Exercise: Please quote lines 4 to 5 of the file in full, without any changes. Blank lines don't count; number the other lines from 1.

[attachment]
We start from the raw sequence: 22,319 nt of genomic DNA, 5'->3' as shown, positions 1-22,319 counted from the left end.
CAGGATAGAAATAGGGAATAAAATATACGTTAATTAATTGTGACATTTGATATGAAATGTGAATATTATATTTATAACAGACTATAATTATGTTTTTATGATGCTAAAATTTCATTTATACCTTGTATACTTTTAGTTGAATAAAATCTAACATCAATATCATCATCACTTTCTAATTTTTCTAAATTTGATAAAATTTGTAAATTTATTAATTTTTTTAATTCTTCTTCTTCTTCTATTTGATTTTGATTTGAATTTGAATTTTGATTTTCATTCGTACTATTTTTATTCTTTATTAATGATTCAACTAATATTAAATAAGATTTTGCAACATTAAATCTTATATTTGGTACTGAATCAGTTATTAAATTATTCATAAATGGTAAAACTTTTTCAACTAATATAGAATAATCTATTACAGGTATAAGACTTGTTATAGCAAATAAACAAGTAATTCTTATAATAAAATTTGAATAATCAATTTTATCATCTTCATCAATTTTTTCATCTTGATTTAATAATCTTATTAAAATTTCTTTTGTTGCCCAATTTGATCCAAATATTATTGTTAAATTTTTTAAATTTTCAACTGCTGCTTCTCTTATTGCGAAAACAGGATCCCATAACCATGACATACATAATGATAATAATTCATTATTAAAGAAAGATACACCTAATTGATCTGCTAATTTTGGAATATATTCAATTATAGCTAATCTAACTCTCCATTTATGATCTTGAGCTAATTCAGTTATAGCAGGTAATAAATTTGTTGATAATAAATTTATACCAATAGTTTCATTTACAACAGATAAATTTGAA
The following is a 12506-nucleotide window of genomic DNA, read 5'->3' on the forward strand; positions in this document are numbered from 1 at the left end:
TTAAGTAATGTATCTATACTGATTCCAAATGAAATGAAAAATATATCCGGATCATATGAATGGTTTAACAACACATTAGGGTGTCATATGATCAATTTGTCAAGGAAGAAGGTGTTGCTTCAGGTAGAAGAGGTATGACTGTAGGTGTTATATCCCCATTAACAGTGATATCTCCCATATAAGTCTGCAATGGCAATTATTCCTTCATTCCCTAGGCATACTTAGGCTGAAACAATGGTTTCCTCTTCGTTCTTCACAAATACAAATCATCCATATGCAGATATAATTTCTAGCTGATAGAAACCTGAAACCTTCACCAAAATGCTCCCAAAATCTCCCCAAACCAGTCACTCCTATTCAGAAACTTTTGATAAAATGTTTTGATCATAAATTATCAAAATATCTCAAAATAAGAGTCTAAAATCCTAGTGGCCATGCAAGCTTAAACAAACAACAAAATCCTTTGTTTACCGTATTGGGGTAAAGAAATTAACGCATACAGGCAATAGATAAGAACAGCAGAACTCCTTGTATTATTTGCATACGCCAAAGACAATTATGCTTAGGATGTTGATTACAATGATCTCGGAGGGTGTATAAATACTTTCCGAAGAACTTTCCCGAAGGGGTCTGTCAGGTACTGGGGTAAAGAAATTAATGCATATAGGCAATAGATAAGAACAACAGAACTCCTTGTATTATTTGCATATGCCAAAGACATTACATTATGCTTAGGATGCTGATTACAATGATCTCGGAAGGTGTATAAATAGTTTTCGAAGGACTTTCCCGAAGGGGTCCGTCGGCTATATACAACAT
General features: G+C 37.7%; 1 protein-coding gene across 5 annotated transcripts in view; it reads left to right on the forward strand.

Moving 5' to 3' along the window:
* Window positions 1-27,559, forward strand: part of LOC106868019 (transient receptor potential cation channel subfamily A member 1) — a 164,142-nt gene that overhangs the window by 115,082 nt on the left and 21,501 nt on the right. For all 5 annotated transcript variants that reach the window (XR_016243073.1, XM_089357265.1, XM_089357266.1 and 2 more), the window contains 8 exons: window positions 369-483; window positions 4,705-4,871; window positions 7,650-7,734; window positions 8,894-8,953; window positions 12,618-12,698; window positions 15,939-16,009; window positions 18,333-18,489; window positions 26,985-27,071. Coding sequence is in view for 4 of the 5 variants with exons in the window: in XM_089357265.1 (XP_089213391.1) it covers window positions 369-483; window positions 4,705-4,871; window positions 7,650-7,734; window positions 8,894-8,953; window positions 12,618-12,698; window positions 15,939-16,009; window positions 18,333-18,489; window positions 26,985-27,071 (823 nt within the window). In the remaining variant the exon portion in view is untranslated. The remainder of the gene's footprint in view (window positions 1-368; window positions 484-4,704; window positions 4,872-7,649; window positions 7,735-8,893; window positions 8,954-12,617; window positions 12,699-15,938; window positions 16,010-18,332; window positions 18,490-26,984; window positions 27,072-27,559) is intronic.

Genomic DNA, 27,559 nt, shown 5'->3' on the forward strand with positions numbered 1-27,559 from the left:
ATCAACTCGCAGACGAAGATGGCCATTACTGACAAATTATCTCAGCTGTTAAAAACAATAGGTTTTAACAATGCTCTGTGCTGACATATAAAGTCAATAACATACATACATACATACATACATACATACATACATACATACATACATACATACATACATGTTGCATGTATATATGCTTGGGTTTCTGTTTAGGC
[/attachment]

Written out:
TTAAGTAATGTATCTATACTGATTCCAAATGAAATGAAAAATATATCCGGATCATATGAATGGTTTAACAACACATTAGGGTGTCATATGATCAATTTGTCAAGGAAGAAGGTGTTGCTTCAGGTAGAAGAGGTATGACTGTAGGTGTTATATCCCCATTAACAGTGATATCTCCCATATAAGTCTGCAATGGCAATTATTCCTTCATTCCCTAGGCATACTTAGGCTGAAACAATGGTTTCCTCTTCGTTCTTCACAAATACAAATCATCCATATGCAGATATAATTTCTAGCTGATAGAAACCTGAAACCTTCACCAAAATGCTCCCAAAATCTCCCCAAACCAGTCACTCCTATTCAGAAACTTTTGATAAAATGTTTTGATCATAAATTATCAAAATATCTCAAAATAAGAGTCTAAAATCCTAGTGGCCATGCAAGCTTAAACAAACAACAAAATCCTTTGTTTACCGTATTGGGGTAAAGAAATTAACGCATACAGGCAATAGATAAGAACAGCAGAACTCCTTGTATTATTTGCATACGCCAAAGACAATTATGCTTAGGATGTTGATTACAATGATCTCGGAGGGTGTATAAATACTTTCCGAAGAACTTTCCCGAAGGGGTCTGTCAGGTACTGGGGTAAAGAAATTAATGCATATAGGCAATAGATAAGAACAACAGAACTCCTTGTATTATTTGCATATGCCAAAGACATTACATTATGCTTAGGATGCTGATTACAATGATCTCGGAAGGTGTATAAATAGTTTTCGAAGGACTTTCCCGAAGGGGTCCGTCGGCTATATACAACAT
General features: G+C 37.7%; 1 protein-coding gene across 5 annotated transcripts in view; it reads left to right on the forward strand.